I've been slipping a bit this week with my pledge to see as many classic rock shows as I can this summer (sorry Ringo, Chicago, Santana and Steve Winwood), distracted by more contemporary acts like the Flaming Lips and Band of Horses.
But I got back in the saddle Thursday night (July 15) with a band that has never let me down before: Tom Petty and the Heartbreakers. Here's the thing about Petty: The dude is in no hurry. He doesn't chase trends, doesn't pack the stage with unnecessary gadgets to distract you from the music and doesn't move around all that much anymore. But you know what he and the Heartbreakers do?
They play rock and roll.
A quaint idea, I know. A few years ago, I saw them at the United Center in Chicago and I walked away thinking, "Man, that band has nothing but hits!" Petty and company could easily fill their nearly two-hour set with songs that you know every word to. In fact, they opened Thursday night's show with a handful of tunes they could have easily saved for the encore.
"You Don't Know How It Feels" was like a slow stroll through night air that was thick as a wool blanket, with the pumped-up, sweat-soaked faithful eager, as always, to follow Petty's advice to "roll another joint." A jazzy "I Won’t Back Down" rang with the signature sound of Petty and lead guitarist Mike Campbell's 12-string Rickenbacker guitars and "Free Fallin'" was a perfect example of what makes this band timeless.
His arms outstretched in a kind of victory pose, Petty led his band through the tune in no hurry, like they knew exactly where this train was headed and were fine with whenever they arrived. Though set list didn't vary much from previous shows on the tour in support of their new blues-inflected album Mojo, surprises like the Fleetwood Mac cover "Oh Well" jazzed up the first half of the show, with Campbell tearing off a tasty dirt floor solo and Petty enthusiastically shaking the maracas behind him.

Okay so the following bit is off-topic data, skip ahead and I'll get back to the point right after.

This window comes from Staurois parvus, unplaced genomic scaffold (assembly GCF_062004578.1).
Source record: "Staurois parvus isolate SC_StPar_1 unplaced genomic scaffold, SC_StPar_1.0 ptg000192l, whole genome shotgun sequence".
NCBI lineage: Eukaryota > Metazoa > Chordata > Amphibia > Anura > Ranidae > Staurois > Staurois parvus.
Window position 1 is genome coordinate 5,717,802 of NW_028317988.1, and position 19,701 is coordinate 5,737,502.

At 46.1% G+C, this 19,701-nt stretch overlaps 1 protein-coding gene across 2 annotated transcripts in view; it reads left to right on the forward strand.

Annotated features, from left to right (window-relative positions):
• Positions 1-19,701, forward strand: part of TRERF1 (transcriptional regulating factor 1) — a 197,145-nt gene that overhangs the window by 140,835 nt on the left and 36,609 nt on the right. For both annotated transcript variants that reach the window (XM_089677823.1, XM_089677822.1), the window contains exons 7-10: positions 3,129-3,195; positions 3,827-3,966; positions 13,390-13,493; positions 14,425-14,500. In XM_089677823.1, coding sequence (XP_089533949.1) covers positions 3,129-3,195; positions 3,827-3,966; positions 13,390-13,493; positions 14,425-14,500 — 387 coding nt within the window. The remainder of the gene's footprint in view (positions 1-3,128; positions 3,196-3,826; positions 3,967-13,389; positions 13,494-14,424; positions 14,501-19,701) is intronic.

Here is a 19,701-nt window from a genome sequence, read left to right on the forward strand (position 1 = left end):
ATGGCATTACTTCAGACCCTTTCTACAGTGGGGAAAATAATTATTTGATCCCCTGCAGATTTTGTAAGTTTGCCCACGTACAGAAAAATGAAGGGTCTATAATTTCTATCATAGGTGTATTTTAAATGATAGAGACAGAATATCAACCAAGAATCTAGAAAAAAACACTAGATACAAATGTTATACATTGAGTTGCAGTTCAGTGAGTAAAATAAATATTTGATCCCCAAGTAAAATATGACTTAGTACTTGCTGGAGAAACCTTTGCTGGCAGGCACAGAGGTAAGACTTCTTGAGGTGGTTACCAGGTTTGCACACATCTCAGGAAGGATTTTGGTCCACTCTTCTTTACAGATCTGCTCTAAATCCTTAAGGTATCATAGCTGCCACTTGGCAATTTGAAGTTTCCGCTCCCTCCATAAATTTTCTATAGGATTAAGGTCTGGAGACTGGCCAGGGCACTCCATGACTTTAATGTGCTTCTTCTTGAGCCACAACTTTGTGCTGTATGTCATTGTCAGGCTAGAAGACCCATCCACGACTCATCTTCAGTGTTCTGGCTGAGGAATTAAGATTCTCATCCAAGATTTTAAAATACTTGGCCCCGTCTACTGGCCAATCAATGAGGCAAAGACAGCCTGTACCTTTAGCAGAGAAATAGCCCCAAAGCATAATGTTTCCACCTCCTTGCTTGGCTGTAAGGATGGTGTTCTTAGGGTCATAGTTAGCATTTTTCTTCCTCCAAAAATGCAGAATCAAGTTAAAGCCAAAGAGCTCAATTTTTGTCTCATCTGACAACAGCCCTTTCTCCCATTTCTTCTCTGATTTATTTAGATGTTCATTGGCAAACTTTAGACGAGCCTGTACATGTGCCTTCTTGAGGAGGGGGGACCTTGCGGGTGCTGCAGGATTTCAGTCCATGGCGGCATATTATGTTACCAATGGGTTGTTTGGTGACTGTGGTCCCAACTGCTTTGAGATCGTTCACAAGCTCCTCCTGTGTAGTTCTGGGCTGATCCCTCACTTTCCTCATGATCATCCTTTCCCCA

The hazy blues of "Mary Jane's Last Dance" had the perfect lethargic feel for a hot July night on the banks of the Ohio River, and "Honey Bee" was molasses thick and sticky, ending with a barrelhouse piano roll from ace keyboardist Benmont Tench.
Every great rock band has one song with an intro so killer your hair stands up on end when you hear the first note. Petty has a couple of those, with "Breakdown" offering one of the finest, with a chorus that was made for audiences to shout along to. The swampy pace of the classic song was fitting for a band that emerged from the bogs of southern Florida, highlighting an economy of movement over flashy solos as Petty looked up from under hooded eyes as he scatted through a teasing mid-section on the way to a fiery blues outro.
Even after nearly four decades in the game, the band still have to move units, so the next five (!) tunes spotlighted Mojo, dipping into the doomy, gothic Beatles psychedelia-meets-Led Zeppelin drone of "Good Enough" into the juke-joint boogie of "Running Man's Bible" and the trippy heat mirage stroll of "First Flash of Freedom."
Then it was back to the red meat, with a sly, mostly acoustic "Learning to Fly," a loping "Don't Come Around Here No More" that ended with a Slash-worthy solo from Campbell and the still punchy "Refugee."
As the crowd hooted "Encore," I kept thinking back to the end of "Refugee." I was concentrating on Petty's face as he wandered the stage and locked eyes with his band mates and I just couldn't help but think that even while playing one of their oldest hits, which they've probably played 1,000 times (or more), these guys looked like they still mean it and are having fun on the road that never ends.
They still believe in these songs, and that's why in a summer when some of their classic rock peers are struggling to put asses in seats, the place was still packed as the final strains of "American Girl" rang out, with just a trickle of fans sneaking out early to beat the traffic.